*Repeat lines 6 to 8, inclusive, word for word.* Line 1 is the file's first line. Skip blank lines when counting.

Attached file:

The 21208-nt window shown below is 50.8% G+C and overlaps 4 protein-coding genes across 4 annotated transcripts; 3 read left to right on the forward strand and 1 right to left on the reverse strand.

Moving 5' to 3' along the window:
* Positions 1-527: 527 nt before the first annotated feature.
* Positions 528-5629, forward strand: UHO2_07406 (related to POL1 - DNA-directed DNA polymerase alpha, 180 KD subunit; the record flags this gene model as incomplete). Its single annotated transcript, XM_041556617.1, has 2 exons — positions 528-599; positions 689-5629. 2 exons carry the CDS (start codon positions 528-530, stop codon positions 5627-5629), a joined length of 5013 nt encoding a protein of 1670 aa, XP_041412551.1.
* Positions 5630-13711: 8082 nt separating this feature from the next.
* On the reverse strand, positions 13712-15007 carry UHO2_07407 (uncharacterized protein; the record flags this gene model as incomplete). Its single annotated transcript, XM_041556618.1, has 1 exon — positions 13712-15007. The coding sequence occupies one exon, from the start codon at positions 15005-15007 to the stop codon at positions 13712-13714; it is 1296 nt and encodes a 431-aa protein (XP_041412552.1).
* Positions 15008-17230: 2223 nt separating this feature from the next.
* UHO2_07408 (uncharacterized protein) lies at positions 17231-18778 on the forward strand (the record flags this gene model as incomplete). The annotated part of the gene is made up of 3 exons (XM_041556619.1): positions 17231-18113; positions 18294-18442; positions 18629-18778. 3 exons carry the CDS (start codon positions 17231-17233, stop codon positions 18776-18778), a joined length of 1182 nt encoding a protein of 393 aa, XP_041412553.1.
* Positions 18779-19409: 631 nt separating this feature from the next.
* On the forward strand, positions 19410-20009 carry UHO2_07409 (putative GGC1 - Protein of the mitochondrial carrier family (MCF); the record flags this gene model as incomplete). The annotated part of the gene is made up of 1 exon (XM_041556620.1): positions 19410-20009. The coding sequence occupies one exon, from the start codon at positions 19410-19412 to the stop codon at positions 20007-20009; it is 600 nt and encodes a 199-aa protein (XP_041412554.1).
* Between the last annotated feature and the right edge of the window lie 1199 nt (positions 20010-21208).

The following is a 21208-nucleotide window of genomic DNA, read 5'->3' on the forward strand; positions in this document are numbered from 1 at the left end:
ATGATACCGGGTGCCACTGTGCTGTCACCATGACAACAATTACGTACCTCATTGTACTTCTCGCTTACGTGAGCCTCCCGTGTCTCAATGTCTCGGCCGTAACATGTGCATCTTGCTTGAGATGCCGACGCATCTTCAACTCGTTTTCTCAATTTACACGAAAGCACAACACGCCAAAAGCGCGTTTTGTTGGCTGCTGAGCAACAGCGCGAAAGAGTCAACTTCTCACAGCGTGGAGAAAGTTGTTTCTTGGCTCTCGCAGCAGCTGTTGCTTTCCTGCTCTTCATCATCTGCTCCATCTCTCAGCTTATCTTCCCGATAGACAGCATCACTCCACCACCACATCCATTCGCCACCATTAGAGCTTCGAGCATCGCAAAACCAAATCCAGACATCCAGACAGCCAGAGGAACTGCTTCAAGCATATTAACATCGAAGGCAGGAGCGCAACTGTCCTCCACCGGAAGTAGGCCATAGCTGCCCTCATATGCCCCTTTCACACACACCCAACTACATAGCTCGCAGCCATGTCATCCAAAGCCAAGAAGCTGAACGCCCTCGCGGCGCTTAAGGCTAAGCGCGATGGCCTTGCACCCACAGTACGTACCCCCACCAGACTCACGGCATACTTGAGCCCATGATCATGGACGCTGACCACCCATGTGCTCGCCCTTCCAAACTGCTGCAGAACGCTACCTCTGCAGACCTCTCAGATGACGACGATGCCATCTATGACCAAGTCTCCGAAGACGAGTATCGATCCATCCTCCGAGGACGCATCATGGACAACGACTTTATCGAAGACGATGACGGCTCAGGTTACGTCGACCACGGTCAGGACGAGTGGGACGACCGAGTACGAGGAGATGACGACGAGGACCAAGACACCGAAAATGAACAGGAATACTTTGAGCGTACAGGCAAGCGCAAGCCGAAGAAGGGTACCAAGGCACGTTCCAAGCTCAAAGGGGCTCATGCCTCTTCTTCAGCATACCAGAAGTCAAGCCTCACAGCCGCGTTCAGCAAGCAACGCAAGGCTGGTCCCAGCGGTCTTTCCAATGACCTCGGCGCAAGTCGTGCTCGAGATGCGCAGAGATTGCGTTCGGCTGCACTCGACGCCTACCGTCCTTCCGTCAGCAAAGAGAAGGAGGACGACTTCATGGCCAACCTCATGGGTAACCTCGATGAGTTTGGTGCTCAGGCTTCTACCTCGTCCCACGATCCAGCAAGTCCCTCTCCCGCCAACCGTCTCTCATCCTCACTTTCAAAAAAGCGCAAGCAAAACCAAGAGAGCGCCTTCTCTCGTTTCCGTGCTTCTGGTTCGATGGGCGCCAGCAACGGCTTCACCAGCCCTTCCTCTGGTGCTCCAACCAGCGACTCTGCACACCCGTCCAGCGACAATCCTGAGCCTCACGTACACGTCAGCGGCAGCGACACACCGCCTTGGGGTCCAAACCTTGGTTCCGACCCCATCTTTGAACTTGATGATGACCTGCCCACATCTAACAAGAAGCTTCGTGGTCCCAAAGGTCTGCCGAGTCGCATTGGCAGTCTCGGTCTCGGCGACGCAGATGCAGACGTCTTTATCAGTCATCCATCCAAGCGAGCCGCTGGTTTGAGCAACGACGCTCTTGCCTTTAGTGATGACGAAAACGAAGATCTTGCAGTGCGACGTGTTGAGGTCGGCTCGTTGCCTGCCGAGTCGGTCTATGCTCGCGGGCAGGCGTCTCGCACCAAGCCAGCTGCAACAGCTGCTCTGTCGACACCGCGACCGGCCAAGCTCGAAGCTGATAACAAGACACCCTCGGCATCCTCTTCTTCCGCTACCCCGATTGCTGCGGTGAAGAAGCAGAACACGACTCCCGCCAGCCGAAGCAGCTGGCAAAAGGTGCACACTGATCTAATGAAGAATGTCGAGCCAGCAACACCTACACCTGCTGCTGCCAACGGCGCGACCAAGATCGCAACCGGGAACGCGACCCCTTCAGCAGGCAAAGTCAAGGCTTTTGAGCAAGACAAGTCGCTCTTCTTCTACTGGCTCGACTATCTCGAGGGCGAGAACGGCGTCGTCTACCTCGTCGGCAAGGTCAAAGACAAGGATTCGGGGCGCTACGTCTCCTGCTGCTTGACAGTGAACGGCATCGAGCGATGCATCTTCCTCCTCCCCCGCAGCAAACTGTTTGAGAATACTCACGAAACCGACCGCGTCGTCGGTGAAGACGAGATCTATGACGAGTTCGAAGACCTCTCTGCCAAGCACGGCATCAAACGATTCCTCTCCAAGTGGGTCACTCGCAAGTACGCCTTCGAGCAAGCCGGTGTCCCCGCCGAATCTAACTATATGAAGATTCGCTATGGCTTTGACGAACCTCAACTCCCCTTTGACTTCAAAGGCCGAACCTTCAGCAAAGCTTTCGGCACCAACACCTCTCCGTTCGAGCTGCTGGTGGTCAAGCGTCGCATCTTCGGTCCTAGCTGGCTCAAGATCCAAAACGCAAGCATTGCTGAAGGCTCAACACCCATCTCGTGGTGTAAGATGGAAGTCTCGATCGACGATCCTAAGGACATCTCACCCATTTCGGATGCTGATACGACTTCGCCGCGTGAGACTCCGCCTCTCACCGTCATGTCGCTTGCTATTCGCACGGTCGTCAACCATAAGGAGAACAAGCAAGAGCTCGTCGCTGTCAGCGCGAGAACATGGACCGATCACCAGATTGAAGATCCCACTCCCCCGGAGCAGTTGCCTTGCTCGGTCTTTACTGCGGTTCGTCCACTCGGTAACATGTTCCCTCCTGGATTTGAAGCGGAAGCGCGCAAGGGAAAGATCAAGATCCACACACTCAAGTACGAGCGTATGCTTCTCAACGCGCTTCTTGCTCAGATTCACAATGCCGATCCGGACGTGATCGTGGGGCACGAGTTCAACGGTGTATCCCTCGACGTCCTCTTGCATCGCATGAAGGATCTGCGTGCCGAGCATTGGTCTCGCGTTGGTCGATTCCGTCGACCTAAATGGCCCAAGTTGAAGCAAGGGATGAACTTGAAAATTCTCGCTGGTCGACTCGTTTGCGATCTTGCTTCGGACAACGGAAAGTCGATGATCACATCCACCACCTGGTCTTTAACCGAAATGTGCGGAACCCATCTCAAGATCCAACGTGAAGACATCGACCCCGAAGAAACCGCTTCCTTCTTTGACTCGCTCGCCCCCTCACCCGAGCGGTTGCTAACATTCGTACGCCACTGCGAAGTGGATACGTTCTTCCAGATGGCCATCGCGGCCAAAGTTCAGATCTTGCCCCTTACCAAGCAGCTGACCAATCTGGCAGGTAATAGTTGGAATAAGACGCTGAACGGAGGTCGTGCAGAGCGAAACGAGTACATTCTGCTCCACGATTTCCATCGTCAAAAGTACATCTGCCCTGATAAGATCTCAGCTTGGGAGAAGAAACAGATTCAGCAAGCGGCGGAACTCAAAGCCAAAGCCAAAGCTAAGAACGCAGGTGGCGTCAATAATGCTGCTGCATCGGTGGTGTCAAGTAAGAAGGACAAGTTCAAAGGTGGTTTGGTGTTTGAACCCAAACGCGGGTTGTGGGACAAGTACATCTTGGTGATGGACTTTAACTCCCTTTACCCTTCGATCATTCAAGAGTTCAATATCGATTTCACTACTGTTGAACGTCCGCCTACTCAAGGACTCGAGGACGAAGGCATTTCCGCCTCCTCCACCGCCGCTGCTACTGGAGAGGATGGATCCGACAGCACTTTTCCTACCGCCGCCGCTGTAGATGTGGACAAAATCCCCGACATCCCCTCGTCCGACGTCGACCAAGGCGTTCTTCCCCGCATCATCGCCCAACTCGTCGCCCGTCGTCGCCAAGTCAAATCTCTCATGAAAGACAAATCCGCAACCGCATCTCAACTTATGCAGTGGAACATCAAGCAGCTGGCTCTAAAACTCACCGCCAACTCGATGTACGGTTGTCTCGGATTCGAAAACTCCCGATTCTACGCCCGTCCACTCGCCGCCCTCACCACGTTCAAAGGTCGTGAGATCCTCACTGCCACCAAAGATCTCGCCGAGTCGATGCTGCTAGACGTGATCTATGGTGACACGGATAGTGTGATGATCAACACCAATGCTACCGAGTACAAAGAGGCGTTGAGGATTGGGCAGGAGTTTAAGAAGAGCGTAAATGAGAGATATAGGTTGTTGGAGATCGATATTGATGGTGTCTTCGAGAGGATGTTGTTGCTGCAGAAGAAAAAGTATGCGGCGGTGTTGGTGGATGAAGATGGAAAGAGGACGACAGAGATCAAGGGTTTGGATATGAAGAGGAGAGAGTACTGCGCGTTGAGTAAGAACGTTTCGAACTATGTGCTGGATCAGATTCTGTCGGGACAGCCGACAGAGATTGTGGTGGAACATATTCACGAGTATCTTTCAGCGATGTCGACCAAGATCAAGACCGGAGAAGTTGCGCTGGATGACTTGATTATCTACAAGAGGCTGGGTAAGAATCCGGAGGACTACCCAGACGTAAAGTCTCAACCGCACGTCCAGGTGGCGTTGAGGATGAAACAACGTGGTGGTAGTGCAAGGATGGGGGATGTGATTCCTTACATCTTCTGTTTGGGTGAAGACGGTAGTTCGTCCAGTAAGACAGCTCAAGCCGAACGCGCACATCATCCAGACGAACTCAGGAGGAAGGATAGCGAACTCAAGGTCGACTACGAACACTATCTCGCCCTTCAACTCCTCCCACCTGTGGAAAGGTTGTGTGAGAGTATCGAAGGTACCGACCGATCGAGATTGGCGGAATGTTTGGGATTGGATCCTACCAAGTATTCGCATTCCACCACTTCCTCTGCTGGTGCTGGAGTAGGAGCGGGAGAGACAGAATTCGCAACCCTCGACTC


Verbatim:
* On the reverse strand, positions 13712-15007 carry UHO2_07407 (uncharacterized protein; the record flags this gene model as incomplete). Its single annotated transcript, XM_041556618.1, has 1 exon — positions 13712-15007. The coding sequence occupies one exon, from the start codon at positions 15005-15007 to the stop codon at positions 13712-13714; it is 1296 nt and encodes a 431-aa protein (XP_041412552.1).
* Positions 15008-17230: 2223 nt separating this feature from the next.
* UHO2_07408 (uncharacterized protein) lies at positions 17231-18778 on the forward strand (the record flags this gene model as incomplete). The annotated part of the gene is made up of 3 exons (XM_041556619.1): positions 17231-18113; positions 18294-18442; positions 18629-18778. 3 exons carry the CDS (start codon positions 17231-17233, stop codon positions 18776-18778), a joined length of 1182 nt encoding a protein of 393 aa, XP_041412553.1.